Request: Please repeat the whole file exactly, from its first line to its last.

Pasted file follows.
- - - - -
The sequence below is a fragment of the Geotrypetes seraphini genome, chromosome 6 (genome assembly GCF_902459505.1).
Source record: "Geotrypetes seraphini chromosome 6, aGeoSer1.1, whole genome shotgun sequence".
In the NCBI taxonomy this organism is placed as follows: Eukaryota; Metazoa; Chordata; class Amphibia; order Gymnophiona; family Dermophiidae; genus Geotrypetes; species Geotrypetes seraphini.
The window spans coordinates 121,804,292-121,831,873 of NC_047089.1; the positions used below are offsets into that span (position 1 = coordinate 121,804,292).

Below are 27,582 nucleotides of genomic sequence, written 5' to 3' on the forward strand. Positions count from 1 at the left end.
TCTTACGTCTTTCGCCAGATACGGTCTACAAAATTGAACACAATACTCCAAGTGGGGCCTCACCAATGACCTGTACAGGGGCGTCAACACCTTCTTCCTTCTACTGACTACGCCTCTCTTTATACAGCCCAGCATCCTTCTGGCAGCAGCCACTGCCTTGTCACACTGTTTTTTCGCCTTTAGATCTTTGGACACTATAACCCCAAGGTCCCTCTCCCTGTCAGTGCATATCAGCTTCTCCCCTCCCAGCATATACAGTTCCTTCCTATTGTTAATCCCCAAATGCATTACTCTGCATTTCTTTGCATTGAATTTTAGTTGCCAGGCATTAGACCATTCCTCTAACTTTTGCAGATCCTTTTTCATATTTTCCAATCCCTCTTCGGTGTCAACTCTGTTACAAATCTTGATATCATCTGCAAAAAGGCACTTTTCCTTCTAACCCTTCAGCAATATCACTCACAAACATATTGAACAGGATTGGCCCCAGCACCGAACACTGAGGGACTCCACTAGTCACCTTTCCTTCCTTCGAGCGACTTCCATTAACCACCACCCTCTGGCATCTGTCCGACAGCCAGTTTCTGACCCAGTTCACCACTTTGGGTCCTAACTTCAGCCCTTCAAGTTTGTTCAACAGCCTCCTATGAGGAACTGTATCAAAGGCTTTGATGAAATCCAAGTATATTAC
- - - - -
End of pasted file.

The sequence below is a fragment of the Geotrypetes seraphini genome, chromosome 6 (genome assembly GCF_902459505.1).
Source record: "Geotrypetes seraphini chromosome 6, aGeoSer1.1, whole genome shotgun sequence".
In the NCBI taxonomy this organism is placed as follows: Eukaryota; Metazoa; Chordata; class Amphibia; order Gymnophiona; family Dermophiidae; genus Geotrypetes; species Geotrypetes seraphini.
The window spans coordinates 121,804,292-121,831,873 of NC_047089.1; the positions used below are offsets into that span (position 1 = coordinate 121,804,292).

Below are 27,582 nucleotides of genomic sequence, written 5' to 3' on the forward strand. Positions count from 1 at the left end.
TCTTACGTCTTTCGCCAGATACGGTCTACAAAATTGAACACAATACTCCAAGTGGGGCCTCACCAATGACCTGTACAGGGGCGTCAACACCTTCTTCCTTCTACTGACTACGCCTCTCTTTATACAGCCCAGCATCCTTCTGGCAGCAGCCACTGCCTTGTCACACTGTTTTTTCGCCTTTAGATCTTTGGACACTATAACCCCAAGGTCCCTCTCCCTGTCAGTGCATATCAGCTTCTCCCCTCCCAGCATATACAGTTCCTTCCTATTGTTAATCCCCAAATGCATTACTCTGCATTTCTTTGCATTGAATTTTAGTTGCCAGGCATTAGACCATTCCTCTAACTTTTGCAGATCCTTTTTCATATTTTCCAATCCCTCTTCGGTGTCAACTCTGTTACAAATCTTGATATCATCTGCAAAAAGGCACTTTTCCTTCTAACCCTTCAGCAATATCACTCACAAACATATTGAACAGGATTGGCCCCAGCACCGAACACTGAGGGACTCCACTAGTCACCTTTCCTTCCTTCGAGCGACTTCCATTAACCACCACCCTCTGGCATCTGTCCGACAGCCAGTTTCTGACCCAGTTCACCACTTTGGGTCCTAACTTCAGCCCTTCAAGTTTGTTCAACAGCCTCCTATGAGGAACTGTATCAAAGGCTTTGATGAAATCCAAGTATATTAC